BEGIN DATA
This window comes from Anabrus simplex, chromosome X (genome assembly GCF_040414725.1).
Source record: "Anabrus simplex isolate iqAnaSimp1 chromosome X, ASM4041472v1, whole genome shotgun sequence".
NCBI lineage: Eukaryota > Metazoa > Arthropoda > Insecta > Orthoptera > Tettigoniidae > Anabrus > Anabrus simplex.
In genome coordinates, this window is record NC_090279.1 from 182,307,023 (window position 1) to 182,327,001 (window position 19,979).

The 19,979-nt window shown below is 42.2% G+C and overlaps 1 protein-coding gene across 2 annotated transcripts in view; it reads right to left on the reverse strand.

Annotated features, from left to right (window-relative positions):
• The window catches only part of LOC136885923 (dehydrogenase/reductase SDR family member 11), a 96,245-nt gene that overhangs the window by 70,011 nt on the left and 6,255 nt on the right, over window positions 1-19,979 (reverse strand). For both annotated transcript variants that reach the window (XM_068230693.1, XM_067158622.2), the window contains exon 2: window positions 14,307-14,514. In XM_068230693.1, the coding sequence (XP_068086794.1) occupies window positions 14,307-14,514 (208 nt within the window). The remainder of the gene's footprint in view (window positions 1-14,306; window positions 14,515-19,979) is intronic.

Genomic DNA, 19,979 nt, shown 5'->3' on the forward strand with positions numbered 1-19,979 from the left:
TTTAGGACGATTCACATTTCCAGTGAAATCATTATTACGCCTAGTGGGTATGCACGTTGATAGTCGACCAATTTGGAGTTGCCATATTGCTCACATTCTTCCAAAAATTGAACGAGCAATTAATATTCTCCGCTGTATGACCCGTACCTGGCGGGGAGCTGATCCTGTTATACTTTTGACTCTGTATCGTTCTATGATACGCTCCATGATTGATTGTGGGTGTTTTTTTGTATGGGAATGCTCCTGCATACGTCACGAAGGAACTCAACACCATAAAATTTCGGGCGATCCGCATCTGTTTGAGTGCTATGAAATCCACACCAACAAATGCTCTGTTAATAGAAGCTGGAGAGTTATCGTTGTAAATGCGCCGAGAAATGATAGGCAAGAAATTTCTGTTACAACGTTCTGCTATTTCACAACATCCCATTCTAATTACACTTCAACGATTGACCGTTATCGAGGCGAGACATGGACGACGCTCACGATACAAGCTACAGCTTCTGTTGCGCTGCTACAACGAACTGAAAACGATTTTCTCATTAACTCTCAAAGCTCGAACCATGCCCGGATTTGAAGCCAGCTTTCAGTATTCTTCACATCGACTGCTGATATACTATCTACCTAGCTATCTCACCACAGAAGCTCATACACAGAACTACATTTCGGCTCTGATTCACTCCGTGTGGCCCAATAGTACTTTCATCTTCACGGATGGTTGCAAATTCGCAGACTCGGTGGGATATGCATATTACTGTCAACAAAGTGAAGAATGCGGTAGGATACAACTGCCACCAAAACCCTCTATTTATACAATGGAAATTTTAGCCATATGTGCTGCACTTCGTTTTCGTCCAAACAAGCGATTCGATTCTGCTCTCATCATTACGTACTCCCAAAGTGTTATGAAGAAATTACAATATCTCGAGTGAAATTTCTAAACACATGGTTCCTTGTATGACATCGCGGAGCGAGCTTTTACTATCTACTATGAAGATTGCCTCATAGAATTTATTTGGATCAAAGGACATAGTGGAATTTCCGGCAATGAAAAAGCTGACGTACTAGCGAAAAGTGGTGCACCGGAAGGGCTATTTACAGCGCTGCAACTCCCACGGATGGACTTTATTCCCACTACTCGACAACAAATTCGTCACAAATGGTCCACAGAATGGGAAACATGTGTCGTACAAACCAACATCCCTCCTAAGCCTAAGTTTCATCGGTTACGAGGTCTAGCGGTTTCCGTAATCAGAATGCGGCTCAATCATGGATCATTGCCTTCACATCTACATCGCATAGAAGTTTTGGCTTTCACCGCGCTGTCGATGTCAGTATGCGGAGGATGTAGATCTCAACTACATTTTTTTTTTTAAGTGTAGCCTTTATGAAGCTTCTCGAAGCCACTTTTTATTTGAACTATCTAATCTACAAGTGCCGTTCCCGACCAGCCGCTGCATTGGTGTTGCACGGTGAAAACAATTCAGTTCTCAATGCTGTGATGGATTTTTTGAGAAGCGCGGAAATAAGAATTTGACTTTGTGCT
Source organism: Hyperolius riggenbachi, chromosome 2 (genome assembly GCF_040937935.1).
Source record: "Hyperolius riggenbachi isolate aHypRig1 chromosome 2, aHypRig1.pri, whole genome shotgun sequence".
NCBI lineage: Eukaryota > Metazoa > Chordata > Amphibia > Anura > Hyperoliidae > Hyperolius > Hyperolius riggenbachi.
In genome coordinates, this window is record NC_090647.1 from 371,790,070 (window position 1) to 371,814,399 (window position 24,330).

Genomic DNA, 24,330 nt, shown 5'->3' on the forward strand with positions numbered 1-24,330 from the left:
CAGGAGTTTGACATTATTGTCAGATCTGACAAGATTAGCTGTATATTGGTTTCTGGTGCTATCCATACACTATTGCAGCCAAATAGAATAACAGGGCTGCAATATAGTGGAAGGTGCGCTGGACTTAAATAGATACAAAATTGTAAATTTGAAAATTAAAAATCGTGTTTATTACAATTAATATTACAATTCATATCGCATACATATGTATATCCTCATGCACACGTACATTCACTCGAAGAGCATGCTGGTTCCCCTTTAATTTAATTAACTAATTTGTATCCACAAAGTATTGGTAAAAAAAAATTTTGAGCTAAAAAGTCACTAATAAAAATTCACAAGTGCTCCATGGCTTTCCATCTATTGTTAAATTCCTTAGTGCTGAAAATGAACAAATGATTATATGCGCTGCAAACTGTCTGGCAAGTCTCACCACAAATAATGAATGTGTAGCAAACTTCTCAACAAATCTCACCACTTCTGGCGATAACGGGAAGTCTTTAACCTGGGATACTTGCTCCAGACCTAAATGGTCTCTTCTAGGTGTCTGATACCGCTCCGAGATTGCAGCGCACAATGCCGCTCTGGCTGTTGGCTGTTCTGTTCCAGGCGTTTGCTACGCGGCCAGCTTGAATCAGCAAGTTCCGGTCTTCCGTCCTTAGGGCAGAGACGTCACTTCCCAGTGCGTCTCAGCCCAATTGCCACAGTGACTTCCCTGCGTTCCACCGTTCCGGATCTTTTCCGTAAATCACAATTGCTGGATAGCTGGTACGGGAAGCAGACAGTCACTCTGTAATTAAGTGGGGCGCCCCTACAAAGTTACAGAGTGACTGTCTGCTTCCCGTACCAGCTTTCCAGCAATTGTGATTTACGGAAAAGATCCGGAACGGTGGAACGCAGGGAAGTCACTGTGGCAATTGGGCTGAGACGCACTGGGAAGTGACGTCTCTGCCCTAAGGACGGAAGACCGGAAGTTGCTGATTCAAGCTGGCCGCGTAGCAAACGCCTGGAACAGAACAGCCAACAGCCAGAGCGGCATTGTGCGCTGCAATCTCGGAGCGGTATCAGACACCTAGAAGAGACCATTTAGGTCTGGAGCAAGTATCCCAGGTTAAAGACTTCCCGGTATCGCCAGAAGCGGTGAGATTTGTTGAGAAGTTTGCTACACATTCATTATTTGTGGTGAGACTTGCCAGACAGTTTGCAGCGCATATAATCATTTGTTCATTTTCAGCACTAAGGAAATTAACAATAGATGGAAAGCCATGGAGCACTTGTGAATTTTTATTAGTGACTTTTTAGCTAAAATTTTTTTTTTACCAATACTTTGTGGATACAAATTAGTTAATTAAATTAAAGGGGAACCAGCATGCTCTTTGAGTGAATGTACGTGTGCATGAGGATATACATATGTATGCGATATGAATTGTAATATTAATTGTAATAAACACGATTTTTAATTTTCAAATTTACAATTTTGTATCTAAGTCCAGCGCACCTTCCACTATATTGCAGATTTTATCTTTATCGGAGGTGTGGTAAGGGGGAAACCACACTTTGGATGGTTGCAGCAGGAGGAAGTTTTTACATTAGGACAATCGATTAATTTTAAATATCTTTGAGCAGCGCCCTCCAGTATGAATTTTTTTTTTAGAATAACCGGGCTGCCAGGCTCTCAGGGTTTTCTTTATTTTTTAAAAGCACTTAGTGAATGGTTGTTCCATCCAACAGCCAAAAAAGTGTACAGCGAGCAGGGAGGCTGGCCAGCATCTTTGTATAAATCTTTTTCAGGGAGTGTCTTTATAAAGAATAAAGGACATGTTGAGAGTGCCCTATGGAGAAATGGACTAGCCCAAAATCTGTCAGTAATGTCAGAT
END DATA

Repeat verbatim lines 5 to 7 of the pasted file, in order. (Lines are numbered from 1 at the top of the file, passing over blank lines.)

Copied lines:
The 19,979-nt window shown below is 42.2% G+C and overlaps 1 protein-coding gene across 2 annotated transcripts in view; it reads right to left on the reverse strand.

Annotated features, from left to right (window-relative positions):
• The window catches only part of LOC136885923 (dehydrogenase/reductase SDR family member 11), a 96,245-nt gene that overhangs the window by 70,011 nt on the left and 6,255 nt on the right, over window positions 1-19,979 (reverse strand). For both annotated transcript variants that reach the window (XM_068230693.1, XM_067158622.2), the window contains exon 2: window positions 14,307-14,514. In XM_068230693.1, the coding sequence (XP_068086794.1) occupies window positions 14,307-14,514 (208 nt within the window). The remainder of the gene's footprint in view (window positions 1-14,306; window positions 14,515-19,979) is intronic.